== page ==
The New York Times: "beautifully observed . . .[and] moving drama."
Date: Oct 30 2013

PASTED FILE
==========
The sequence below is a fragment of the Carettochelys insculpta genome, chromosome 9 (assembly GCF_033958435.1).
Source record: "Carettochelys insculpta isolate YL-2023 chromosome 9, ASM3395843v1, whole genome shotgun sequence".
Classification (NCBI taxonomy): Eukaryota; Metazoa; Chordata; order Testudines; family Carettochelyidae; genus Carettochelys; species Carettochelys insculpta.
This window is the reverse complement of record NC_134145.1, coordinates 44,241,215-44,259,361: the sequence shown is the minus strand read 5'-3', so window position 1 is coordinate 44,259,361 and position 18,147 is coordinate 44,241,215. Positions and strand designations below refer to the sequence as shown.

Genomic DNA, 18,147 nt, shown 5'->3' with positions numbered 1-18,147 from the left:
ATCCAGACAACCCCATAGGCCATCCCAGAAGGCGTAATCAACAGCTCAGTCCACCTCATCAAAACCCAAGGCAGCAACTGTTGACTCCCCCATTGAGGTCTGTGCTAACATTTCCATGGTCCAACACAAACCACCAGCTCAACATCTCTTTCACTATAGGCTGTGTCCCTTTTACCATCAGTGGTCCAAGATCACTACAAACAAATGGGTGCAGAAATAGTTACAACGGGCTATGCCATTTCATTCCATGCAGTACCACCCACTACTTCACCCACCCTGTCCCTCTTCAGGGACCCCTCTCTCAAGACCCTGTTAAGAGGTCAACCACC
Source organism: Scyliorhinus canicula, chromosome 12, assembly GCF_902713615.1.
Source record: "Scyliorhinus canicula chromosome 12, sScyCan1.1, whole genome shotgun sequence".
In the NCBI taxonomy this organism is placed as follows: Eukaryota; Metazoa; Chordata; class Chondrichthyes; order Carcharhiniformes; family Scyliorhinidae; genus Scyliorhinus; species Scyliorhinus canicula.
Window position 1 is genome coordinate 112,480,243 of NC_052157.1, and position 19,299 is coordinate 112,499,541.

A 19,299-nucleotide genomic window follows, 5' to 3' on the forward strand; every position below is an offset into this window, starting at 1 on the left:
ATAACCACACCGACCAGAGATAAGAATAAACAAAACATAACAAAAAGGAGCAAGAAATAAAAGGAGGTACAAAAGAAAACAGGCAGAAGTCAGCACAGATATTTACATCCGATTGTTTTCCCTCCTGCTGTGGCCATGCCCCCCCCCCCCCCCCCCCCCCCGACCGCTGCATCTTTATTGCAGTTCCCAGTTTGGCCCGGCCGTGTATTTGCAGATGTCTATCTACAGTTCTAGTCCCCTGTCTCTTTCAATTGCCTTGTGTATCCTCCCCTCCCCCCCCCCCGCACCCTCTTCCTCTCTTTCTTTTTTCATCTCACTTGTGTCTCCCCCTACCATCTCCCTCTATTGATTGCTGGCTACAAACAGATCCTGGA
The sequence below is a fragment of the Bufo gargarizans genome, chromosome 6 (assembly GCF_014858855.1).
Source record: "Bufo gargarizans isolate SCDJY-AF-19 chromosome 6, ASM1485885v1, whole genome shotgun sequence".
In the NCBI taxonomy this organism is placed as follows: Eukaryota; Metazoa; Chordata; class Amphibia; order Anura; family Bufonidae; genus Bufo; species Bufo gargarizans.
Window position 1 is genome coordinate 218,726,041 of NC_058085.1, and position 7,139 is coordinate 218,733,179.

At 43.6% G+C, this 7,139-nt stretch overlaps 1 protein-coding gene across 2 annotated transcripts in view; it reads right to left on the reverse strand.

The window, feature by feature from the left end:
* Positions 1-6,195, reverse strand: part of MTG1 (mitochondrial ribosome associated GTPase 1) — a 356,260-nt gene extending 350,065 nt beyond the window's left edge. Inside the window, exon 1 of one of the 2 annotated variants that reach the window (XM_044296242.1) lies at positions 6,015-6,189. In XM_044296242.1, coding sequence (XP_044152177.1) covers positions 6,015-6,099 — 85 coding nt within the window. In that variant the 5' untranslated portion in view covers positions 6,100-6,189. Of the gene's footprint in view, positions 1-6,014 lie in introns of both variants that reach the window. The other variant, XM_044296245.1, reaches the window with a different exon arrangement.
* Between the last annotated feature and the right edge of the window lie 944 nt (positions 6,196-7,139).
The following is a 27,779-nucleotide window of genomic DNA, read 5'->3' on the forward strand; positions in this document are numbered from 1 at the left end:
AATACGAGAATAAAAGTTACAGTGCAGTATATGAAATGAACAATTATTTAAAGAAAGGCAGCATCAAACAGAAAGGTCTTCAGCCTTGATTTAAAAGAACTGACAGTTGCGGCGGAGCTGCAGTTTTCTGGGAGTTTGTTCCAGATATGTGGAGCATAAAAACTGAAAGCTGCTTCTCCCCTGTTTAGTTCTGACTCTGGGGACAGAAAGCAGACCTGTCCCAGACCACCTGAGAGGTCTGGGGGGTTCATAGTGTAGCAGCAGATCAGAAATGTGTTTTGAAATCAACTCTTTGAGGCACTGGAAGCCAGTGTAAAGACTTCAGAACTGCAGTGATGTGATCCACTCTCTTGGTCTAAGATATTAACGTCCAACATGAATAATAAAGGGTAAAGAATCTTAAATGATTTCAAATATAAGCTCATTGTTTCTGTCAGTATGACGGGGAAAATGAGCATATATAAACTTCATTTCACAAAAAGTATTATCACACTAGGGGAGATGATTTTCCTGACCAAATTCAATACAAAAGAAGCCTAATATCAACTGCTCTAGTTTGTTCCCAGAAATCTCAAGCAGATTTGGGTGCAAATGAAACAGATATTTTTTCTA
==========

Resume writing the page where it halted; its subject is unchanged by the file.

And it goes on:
This brief, beautifully observed novel finds Noël Coward in his last years, at Firefly, his home in Jamaica, where he died of a heart attack at 73 in the early 1970s. The urbane Coward is the perfect figure to mine for both poignancy and humor at a stage of his life when he is, in his own words, “a professional hermit.” Looking at his reflection, he sees “an overgrown reptile.” (“Whatever happened to the face-lift?” he wonders.) Ms. Jenkins allows her fading protagonist the occasional bon mot. “Love hurts,” Coward says, “but it’s curable.” She juxtaposes his sunset against the aspirations of a young Jamaican servant named Patrice, who dreams of living in London and working at the Ritz. Coward’s reluctance to write a letter of recommendation to the hotel — whether he simply can’t be bothered, or because he’s jealous of a young life in London, or because he cares for Patrice more than he lets on — constitutes the book’s minor but moving drama.